Second Circuit affirms dismissal of infringement suit over hip-hop beat in 50 Cent song "I Get Money" after holding plaintiff's claim constituted dispute over ownership of copyright that was time-barred by Copyright Act's three-year statute of limitations.
Tyrone Simmons sued producer William C. Stanberry Jr., rapper Curtis Jackson (50 Cent), and various corporate entities involved in the production and distribution of the 2007 song “I Get Money.” Simmons alleged that in February 2006, he purchased from Stanberry an exclusive license to a hip-hop beat. However, when Jackson expressed interest in that same beat, Stanberry agreed to collaborate with Jackson on the production of his song employing the beat. Simmons further alleged that in May 2007, Stanberry attempted to repudiate Simmons’ license in an email.
50 Cent’s song “I Get Money” was released in the summer of 2007 and enjoyed immediate and continuing success. Despite Simmons’ evident awareness of Stanberry’s repudiation of the sale to him, Stanberry’s agreement with Jackson to use the beat and their release of the allegedly infringing song, Simmons did not file suit until December 2010, more than three years after the song had been released. Accordingly, defendants moved to dismiss the suit as untimely. The district court granted the motion.
On appeal, the Second Circuit affirmed the district court’s ruling, citing its 2011 ruling in Kwan v. Schlein. In Kwan, the Second Circuit concluded the suit over a book’s authorship credit was barred by the Copyright Act’s three-year statute of limitations. The plaintiff, although aware of the defendant’s acts of infringement in rejecting plaintiff’s claims of a copyright interest, had waited more than three years to sue, noted the Second Circuit. It further held that “[w]here the plaintiff’s claims were rooted in her contested assertion of an ownership interest in the copyright, and that claim of ownership interest was time-barred because of the plaintiff’s delay in suing, the plaintiff could not resuscitate the untimely claim by relying on claims against the defendant’s continuing course of infringing publication after the plaintiff’s ownership claim became time-barred.” Thus, “[w]here … the ownership claim is time-barred, and ownership is the dispositive issue, any attendant infringement claim must fail.”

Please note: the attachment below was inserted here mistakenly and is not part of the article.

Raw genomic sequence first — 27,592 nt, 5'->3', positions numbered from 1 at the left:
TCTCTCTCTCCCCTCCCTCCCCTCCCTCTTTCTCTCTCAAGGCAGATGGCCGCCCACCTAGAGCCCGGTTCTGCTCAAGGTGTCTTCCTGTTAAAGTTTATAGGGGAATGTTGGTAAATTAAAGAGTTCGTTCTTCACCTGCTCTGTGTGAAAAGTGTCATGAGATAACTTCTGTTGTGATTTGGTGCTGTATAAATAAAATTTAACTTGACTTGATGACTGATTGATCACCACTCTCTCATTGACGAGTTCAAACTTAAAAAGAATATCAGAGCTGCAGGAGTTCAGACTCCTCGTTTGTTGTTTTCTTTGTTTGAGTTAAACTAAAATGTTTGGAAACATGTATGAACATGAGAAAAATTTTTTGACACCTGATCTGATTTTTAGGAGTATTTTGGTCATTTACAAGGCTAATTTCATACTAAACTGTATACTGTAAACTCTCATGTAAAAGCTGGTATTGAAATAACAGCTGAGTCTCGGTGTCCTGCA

The Second Circuit held that Kwan controlled this case because Simmons knew more than three years before filing suit that Stanberry rejected Simmons’ assertion of an interest in the copyright and had gone on to exploit the copyrighted work. Consequently, Simmons’ suit was time-barred and could not be revived by the defendants’ continuing exploitation of the copyright within three years of his filing suit. The Second Circuit rejected Simmons’ argument that Kwan was distinguishable on the grounds that this case involved an exclusive license rather than an assertion of ownership. The Second Circuit explained that the Copyright Act recognizes that an exclusive license is effectively a transfer of ownership over the rights licensed. As a result, an exclusive licensee is essentially equivalent to an owner for enforcement purposes. Thus, the Second Circuit held, there was no reason why the statute of limitations should apply differently to an exclusive licensee.